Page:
gave him monotone, monosyllabic answers, “there was a fire, there was smoke, there was a bell” until he went away.
That was about an hour and a half after it all begin, and I started to feel really badly about boxed-up Marbles, who was eerily quiet, so I borrowed someone’s cellphone and called Jay, who lives nearby, and he was there in less than five minutes. I was going to simply give him the cat to take home for awhile, but by then they started letting some people back in the building, from the fourth floor down, so we hung out for a while longer and about 15 minutes later they let the rest of us back in.
Three units were destroyed: the apartment where the fire began, the apartment below his (which was flooded — the water apparently went all the way down to the basement, so a lot of apartments were damaged pretty badly, but luckily not destroyed), and the apartment above, the one belonging to the nice, nice woman from across the hall. The fire itself stopped just a few feet from my kitchen window. The firemen that came the next morning to whistle over the damage said that if the basic structure of the building wasn’t made of concrete, the whole place would have gone.
I was so, so lucky. My door got kicked in by the firemen and the window onto the fire escape was shattered and my phone somehow doesn’t work anymore and it took all day Sunday cleaning for that shitty smell of smoke — not the nice smell of a campfire but the toxic smell of someone’s whole life burning up — to fade, but that was nothing compared to how bad it could have been, or how bad it was for other people.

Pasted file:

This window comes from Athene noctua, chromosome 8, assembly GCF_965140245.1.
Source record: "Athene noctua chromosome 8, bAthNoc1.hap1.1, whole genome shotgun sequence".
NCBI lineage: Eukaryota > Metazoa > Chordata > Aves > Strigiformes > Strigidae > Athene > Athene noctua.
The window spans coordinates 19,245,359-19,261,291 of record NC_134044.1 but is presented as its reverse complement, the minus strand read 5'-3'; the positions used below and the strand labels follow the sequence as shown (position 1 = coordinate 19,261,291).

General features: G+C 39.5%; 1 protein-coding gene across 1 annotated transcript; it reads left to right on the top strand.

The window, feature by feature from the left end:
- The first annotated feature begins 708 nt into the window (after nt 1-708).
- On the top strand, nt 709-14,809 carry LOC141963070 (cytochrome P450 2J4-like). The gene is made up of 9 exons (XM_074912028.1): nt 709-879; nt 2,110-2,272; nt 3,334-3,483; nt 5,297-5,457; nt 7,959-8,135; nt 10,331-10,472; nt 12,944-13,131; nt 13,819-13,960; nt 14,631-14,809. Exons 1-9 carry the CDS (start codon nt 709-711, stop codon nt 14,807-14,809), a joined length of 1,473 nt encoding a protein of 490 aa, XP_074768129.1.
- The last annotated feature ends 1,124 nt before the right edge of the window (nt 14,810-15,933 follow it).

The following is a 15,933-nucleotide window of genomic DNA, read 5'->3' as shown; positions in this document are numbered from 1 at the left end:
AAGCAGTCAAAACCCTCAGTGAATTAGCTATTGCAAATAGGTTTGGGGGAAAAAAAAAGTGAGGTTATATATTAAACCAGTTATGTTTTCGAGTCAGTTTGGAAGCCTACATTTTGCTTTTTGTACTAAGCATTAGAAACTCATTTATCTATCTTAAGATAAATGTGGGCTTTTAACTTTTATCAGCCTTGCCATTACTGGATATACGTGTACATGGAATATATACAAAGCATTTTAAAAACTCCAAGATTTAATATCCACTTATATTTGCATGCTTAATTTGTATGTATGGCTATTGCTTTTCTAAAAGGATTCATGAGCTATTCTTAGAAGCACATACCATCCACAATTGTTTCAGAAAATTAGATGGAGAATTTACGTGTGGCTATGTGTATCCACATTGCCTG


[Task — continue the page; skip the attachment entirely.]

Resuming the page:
The other good thing is I got to meet a lot of my neighbors. I’ve been in that building over a year, and I’d never even seen half of those people before. All day Sunday people were hanging out in the halls, leaving their doors open, chatting and sharing news and helping each other out. And that was pretty nice. But, you know, it would have been a lot nicer if we could have bonded over, say, a chili cookoff versus a devastating apartment fire.
Outside the building. (Look! The American flag still flies proud!)
A close-up of the hallway on the fifth floor.
Where it all began.
From SF Gate
The San Francisco Fire Department reports that a man is in critical condition after an apartment building fire this morning in the Mission District that caused an estimated $300,000 in damages.
The 40-year-old man received second- and third-degree burns to his chest and is on life support after his lungs were damaged by smoke inhalation, according to a spokeswoman for San Francisco General Hospital.
Three apartments were completely destroyed by the blaze and at least three people are working with Red Cross to find temporary housing. Other residents are staying with friends after their apartments sustained smoke and water damage.
The fire was reported at 2:44 a.m. Firefighters declared the fire contained about 25 minutes later at 3:18 a.m.
Firefighters struck a second alarm shortly after arriving on the scene and seeing smoke pouring from windows in the fourth story of a seven-story building.
The fire apparently burned into the fifth floor as well and firefighters are estimating property damage at $250,000, along with $50,000 for contents.
Several elderly people live in the building and were escorted down from upper floors by firefighters, according to Fire Department spokeswoman Katherine Alba.